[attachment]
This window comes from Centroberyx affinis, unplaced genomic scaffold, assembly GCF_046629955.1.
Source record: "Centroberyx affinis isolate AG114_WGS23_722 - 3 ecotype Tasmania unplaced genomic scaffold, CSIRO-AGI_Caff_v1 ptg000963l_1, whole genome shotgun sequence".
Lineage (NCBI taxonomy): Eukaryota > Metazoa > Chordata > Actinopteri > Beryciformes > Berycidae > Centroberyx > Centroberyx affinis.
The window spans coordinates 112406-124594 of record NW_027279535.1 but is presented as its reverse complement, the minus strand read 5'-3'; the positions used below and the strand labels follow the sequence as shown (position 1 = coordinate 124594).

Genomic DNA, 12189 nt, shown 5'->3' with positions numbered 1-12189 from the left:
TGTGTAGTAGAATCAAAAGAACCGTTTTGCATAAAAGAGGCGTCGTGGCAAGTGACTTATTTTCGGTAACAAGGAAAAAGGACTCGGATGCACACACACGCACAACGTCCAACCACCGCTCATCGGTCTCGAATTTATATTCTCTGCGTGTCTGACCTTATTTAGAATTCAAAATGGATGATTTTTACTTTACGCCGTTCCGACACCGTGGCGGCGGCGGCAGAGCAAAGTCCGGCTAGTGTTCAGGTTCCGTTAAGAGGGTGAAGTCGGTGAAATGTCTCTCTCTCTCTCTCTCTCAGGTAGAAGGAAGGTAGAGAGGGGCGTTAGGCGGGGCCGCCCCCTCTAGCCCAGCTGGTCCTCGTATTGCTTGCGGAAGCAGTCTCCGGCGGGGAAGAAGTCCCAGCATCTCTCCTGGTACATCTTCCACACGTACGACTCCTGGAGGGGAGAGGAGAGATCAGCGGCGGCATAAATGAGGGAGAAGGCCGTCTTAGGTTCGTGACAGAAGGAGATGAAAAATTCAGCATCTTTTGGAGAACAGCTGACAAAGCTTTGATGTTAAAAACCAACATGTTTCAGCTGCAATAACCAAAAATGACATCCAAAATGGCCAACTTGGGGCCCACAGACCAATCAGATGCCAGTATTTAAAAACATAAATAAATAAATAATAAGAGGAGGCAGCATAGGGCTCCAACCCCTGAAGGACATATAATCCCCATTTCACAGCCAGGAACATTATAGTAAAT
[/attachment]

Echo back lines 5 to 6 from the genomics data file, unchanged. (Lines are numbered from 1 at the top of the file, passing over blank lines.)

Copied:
Genomic DNA, 12189 nt, shown 5'->3' with positions numbered 1-12189 from the left:
TGTGTAGTAGAATCAAAAGAACCGTTTTGCATAAAAGAGGCGTCGTGGCAAGTGACTTATTTTCGGTAACAAGGAAAAAGGACTCGGATGCACACACACGCACAACGTCCAACCACCGCTCATCGGTCTCGAATTTATATTCTCTGCGTGTCTGACCTTATTTAGAATTCAAAATGGATGATTTTTACTTTACGCCGTTCCGACACCGTGGCGGCGGCGGCAGAGCAAAGTCCGGCTAGTGTTCAGGTTCCGTTAAGAGGGTGAAGTCGGTGAAATGTCTCTCTCTCTCTCTCTCTCAGGTAGAAGGAAGGTAGAGAGGGGCGTTAGGCGGGGCCGCCCCCTCTAGCCCAGCTGGTCCTCGTATTGCTTGCGGAAGCAGTCTCCGGCGGGGAAGAAGTCCCAGCATCTCTCCTGGTACATCTTCCACACGTACGACTCCTGGAGGGGAGAGGAGAGATCAGCGGCGGCATAAATGAGGGAGAAGGCCGTCTTAGGTTCGTGACAGAAGGAGATGAAAAATTCAGCATCTTTTGGAGAACAGCTGACAAAGCTTTGATGTTAAAAACCAACATGTTTCAGCTGCAATAACCAAAAATGACATCCAAAATGGCCAACTTGGGGCCCACAGACCAATCAGATGCCAGTATTTAAAAACATAAATAAATAAATAATAAGAGGAGGCAGCATAGGGCTCCAACCCCTGAAGGACATATAATCCCCATTTCACAGCCAGGAACATTATAGTAAAT